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Madrid, 10 September 2015.- The Spanish researchers Samuel Bentolila, Gabriel Jiménez and Sonia Ruano, and Marcel Jansen, of Dutch nationality, will today receive, from the hands of His Majesty The King, the VI Jaime Fernández de Araoz Prize on Corporate Finance, for their article entitled “When Credit Dries Up: Job Losses in the Great Recession”, which analyses the effects on employment of credits restrictions imposed on Spanish companies during the latest recession.

During the past economic recession, the number of loans granted by banks to non-financial companies in Spain notably fell. At the same time, Spain also registered high unemployment rates. The winning article has examined to what extent the first factor- related to business finance- is able to explain the second. Reduced credit has been a general occurrence in developed countries, which is why the reply to this question is of huge international interest.

Antonio Rodríguez-Pina, Chairman and CEO of Deutsche Bank España, chairing the Jury that awarded the Prize, said: “This article is highly relevant due to its rigorous methodology. It has been constructed on an exceptionally rich database, covering nearly one hundred and seventy thousand companies, including their financial statements, and analyses their relationship with credit entities operating in Spain at the time. There is no precedent in any other country with a similar analysis that uses such a large official database”.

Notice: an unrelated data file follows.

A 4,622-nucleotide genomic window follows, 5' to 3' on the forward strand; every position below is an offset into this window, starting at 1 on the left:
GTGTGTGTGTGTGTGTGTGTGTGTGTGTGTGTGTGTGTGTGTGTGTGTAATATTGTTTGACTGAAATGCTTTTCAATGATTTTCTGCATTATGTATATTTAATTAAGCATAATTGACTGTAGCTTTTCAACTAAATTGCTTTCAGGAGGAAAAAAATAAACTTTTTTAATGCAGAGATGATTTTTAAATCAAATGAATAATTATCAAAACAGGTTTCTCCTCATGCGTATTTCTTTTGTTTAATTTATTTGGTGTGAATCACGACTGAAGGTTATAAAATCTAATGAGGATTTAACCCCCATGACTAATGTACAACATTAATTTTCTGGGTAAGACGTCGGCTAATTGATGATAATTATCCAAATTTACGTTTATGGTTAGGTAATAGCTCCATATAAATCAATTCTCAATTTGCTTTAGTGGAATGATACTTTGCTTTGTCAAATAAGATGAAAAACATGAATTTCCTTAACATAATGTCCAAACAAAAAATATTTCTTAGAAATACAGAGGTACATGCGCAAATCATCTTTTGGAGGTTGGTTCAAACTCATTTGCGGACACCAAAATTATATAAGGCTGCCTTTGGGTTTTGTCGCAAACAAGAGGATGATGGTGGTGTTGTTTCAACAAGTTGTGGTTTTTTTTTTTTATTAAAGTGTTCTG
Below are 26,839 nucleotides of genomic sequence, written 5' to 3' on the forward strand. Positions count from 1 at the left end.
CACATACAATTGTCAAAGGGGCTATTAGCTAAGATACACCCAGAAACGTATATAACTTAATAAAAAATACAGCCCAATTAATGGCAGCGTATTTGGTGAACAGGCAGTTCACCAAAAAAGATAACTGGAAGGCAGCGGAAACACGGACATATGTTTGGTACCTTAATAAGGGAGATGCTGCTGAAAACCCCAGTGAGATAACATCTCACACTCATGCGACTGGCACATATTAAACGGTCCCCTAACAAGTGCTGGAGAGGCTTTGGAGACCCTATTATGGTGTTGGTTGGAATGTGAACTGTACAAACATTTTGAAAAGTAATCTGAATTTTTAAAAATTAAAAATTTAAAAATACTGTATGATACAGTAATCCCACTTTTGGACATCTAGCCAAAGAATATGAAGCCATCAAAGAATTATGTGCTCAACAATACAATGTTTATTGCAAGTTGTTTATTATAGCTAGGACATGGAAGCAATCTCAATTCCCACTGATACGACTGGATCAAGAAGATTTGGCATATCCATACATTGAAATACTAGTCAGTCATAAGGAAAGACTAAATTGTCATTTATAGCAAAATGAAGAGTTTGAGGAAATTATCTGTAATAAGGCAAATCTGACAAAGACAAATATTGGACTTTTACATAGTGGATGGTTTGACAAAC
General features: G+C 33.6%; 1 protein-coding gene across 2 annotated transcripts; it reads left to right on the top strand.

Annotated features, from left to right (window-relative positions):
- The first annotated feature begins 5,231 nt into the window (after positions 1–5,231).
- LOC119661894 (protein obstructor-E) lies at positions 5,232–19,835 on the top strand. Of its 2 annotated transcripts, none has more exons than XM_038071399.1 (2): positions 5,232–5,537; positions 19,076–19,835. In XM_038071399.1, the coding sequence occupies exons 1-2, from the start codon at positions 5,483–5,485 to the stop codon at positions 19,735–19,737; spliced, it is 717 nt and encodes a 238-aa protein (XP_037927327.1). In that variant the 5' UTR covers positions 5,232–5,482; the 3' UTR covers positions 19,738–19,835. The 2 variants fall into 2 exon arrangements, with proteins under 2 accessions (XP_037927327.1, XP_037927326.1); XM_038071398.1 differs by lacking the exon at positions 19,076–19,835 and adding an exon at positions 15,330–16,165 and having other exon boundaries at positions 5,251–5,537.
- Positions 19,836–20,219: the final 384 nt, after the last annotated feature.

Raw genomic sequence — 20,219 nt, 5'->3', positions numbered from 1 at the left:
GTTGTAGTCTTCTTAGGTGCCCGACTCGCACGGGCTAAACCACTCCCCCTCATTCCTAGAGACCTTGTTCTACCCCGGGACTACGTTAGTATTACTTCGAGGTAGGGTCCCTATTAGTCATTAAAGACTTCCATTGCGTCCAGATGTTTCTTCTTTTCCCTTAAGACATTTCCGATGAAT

“A rigorous analysis of relations held by Spanish companies with the banks, during the crisis, evidences how necessary corporate finance is for job creation and highlights the adequacy of counting on solid banks that apply responsible credit policies”, said Samuel Bentolila, one of the authors of the winning article.

Conclusions of the article
This empirical analysis, based on data taken from almost 170,000 companies between 2006 and 2010, reaches the following conclusions, amongst others:

• A quarter of the decrease in employment suffered by companies holding a debt with banks that were subsequently intervened was precisely due to this intervention.
• The same results are obtained if both types of bank are defined according to the level of exposure to the real estate sector, instead of considering whether or not they were subsequently intervened.
• Recourse to commercial credit did not alleviate the credit restrictions imposed on companies holding a debt with subsequently intervened entities.
• Unemployment rates due to exposure to subsequently intervened entities were much higher amongst companies with a worse credit track record, and nearly exclusively affected companies that held a debt with more than one bank.

Summary of the winning paper of the VI Edition Jaime Fernández de Araoz on Corporate Finance Award.

To read the complete paper please click here.